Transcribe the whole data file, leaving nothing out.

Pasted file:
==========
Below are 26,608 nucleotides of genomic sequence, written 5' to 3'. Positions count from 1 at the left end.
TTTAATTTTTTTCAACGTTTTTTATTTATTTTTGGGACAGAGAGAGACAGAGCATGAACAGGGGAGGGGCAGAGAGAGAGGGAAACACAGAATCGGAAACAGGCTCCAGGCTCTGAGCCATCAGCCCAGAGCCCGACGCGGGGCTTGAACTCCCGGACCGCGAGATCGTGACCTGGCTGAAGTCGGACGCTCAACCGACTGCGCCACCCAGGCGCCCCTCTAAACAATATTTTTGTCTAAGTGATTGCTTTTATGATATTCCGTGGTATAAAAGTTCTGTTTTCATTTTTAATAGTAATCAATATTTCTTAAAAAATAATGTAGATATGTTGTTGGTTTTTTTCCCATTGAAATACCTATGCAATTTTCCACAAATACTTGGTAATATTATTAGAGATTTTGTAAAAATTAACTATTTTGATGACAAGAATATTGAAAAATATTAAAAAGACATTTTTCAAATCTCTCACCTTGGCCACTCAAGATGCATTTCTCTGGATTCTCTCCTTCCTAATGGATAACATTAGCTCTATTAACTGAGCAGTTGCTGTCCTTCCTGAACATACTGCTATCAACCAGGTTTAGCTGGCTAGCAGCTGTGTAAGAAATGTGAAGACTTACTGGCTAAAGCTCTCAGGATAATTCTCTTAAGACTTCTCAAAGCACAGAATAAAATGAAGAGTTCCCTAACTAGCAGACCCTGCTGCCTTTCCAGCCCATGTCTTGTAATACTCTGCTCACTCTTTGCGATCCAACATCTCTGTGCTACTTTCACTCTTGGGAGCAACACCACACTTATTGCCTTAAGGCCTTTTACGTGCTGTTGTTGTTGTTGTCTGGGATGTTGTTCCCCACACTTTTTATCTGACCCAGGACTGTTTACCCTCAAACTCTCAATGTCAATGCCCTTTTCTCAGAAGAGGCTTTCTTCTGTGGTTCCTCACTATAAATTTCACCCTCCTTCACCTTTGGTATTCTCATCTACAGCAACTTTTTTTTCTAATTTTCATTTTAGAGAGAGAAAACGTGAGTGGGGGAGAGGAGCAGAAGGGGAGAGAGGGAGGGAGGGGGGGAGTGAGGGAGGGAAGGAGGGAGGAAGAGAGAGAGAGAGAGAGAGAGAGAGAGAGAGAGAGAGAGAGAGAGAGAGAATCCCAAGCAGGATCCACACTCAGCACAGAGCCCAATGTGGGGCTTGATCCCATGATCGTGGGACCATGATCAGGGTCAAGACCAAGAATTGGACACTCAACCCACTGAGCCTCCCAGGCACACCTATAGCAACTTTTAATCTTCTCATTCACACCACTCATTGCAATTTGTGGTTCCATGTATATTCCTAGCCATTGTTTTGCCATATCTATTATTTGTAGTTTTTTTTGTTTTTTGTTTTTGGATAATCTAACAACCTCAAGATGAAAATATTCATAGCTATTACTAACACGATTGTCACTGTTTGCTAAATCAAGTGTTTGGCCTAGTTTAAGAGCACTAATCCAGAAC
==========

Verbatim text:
Below are 26,608 nucleotides of genomic sequence, written 5' to 3'. Positions count from 1 at the left end.
TTTAATTTTTTTCAACGTTTTTTATTTATTTTTGGGACAGAGAGAGACAGAGCATGAACAGGGGAGGGGCAGAGAGAGAGGGAAACACAGAATCGGAAACAGGCTCCAGGCTCTGAGCCATCAGCCCAGAGCCCGACGCGGGGCTTGAACTCCCGGACCGCGAGATCGTGACCTGGCTGAAGTCGGACGCTCAACCGACTGCGCCACCCAGGCGCCCCTCTAAACAATATTTTTGTCTAAGTGATTGCTTTTATGATATTCCGTGGTATAAAAGTTCTGTTTTCATTTTTAATAGTAATCAATATTTCTTAAAAAATAATGTAGATATGTTGTTGGTTTTTTTCCCATTGAAATACCTATGCAATTTTCCACAAATACTTGGTAATATTATTAGAGATTTTGTAAAAATTAACTATTTTGATGACAAGAATATTGAAAAATATTAAAAAGACATTTTTCAAATCTCTCACCTTGGCCACTCAAGATGCATTTCTCTGGATTCTCTCCTTCCTAATGGATAACATTAGCTCTATTAACTGAGCAGTTGCTGTCCTTCCTGAACATACTGCTATCAACCAGGTTTAGCTGGCTAGCAGCTGTGTAAGAAATGTGAAGACTTACTGGCTAAAGCTCTCAGGATAATTCTCTTAAGACTTCTCAAAGCACAGAATAAAATGAAGAGTTCCCTAACTAGCAGACCCTGCTGCCTTTCCAGCCCATGTCTTGTAATACTCTGCTCACTCTTTGCGATCCAACATCTCTGTGCTACTTTCACTCTTGGGAGCAACACCACACTTATTGCCTTAAGGCCTTTTACGTGCTGTTGTTGTTGTTGTCTGGGATGTTGTTCCCCACACTTTTTATCTGACCCAGGACTGTTTACCCTCAAACTCTCAATGTCAATGCCCTTTTCTCAGAAGAGGCTTTCTTCTGTGGTTCCTCACTATAAATTTCACCCTCCTTCACCTTTGGTATTCTCATCTACAGCAACTTTTTTTTCTAATTTTCATTTTAGAGAGAGAAAACGTGAGTGGGGGAGAGGAGCAGAAGGGGAGAGAGGGAGGGAGGGGGGGAGTGAGGGAGGGAAGGAGGGAGGAAGAGAGAGAGAGAGAGAGAGAGAGAGAGAGAGAGAGAGAGAGAGAGAGAGAATCCCAAGCAGGATCCACACTCAGCACAGAGCCCAATGTGGGGCTTGATCCCATGATCGTGGGACCATGATCAGGGTCAAGACCAAGAATTGGACACTCAACCCACTGAGCCTCCCAGGCACACCTATAGCAACTTTTAATCTTCTCATTCACACCACTCATTGCAATTTGTGGTTCCATGTATATTCCTAGCCATTGTTTTGCCATATCTATTATTTGTAGTTTTTTTTGTTTTTTGTTTTTGGATAATCTAACAACCTCAAGATGAAAATATTCATAGCTATTACTAACACGATTGTCACTGTTTGCTAAATCAAGTGTTTGGCCTAGTTTAAGAGCACTAATCCAGAAC